It is sometimes the case that parents are inadvertently offering more support than they realize, and when similar support is not offered at school, the child does worse at school than at home. This sometimes means that there is a real problem to be addressed—the disparity can come from the fact that the parents are helping the child function in ways that the teacher does not expect do do because most children of that age don't require that kind of support.

    That is, how you worded your comment ("structuring her behavior") is a flag for me that you are working very hard to keep your child on track, perhaps harder than the parents of her peers are working. To me, this says evaluate.

    I would recommend an outside evaluation (complete) with the neuropsych, in parallel with the school's evaluation. The school will be looking for educational implications only, in a fairly restricted way, and they may lack the expertise to catch some things that need addressing. You want to know precisely what's going on, both strengths and weaknesses.

    DeeDee


    Edited by DeeDee (10/25/12 08:14 AM)
    Edit Reason: word choice

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    #141420 - 10/25/12 08:54 AM Re: Advocating with local public preschool... [Re: DeeDee]
    epoh Offline
    Member

    Registered: 10/31/11
    Posts: 954
    Loc: N. Texas
    Originally Posted By: DeeDee
    Originally Posted By: moomin

    [quote=moomin] but we increasingly feel that some of the problems that our daughter is having and actively being created by the teacher in order to force an evaluation (i.e. not structuring our daughter's behavior until she is fully invested in an inappropriate activity, then coming down like a ton of bricks).


    It is sometimes the case that parents are inadvertently offering more support than they realize, and when similar support is not offered at school, the child does worse at school than at home. This sometimes means that there is a real problem to be addressed—the disparity can come from the fact that the parents are helping the child function in ways that the teacher does not expect do do because most children of that age don't require that kind of support.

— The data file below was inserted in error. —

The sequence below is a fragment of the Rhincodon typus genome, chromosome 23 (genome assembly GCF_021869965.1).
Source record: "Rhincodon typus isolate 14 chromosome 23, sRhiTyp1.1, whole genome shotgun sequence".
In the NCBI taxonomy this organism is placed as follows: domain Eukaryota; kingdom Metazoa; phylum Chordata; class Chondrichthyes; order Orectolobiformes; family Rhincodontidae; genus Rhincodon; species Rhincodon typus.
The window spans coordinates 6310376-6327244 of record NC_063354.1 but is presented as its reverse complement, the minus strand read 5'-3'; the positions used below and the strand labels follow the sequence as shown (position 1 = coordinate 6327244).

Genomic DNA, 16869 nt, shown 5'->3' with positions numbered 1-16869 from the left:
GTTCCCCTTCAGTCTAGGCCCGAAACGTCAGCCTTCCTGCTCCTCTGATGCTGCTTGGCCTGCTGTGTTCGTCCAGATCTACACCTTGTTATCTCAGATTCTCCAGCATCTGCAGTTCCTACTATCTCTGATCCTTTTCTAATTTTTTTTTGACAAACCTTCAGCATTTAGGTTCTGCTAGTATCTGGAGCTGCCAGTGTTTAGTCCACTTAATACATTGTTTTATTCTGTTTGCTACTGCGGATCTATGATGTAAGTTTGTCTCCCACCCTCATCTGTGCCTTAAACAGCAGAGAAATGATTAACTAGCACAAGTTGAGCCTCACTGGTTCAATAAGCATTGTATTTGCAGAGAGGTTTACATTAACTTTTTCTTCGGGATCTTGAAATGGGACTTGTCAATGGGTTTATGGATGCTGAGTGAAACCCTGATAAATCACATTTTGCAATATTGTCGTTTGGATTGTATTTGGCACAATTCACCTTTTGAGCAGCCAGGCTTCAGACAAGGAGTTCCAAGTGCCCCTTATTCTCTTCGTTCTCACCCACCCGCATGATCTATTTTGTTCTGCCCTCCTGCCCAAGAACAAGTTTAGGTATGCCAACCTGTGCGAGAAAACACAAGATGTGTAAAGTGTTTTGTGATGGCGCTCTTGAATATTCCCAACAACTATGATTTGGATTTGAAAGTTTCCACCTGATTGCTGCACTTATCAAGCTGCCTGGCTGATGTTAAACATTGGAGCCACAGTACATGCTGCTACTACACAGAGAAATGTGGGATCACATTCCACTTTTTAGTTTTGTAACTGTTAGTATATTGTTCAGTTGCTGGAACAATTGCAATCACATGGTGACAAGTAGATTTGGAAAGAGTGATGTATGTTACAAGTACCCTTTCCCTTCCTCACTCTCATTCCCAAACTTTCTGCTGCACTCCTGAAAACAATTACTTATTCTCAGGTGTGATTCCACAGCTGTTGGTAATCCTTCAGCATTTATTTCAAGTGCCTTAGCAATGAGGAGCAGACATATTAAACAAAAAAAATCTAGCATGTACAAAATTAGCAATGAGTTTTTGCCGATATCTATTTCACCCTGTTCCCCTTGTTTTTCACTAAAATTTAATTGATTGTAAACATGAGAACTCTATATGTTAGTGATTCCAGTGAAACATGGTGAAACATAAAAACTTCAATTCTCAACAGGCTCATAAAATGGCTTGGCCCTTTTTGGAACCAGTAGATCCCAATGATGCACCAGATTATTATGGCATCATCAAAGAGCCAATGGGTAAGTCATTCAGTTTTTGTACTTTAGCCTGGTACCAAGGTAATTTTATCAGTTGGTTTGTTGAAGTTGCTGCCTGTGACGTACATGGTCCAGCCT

That is, how you worded your comment ("structuring her behavior") is a flag for me that you are working very hard to keep your child on track, perhaps harder than the parents of her peers are working. To me, this says evaluate.
    DeeDee


    This is very much the issue we had. DS had obvious issues we saw at home, but they were NOTHING like what was going on at school. A lot of it was because we put so much effort into how things happened at home to prevent issues...
    _________________________
    ~amy

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    #141937 - 10/31/12 12:34 PM Re: Advocating with local public preschool... [Re: moomin]
    Zen Scanner Offline
    Member

    Registered: 07/13/12
    Posts: 1478
    Loc: NC
    Originally Posted By: moomin
    She suggested that the only way to find out was to do a full evaluation so that, "We can find her a label."


    I'm wondering if playing with fairy dust is perhaps better than snorting it?

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    #141950 - 10/31/12 02:23 PM Re: Advocating with local public preschool... [Re: moomin]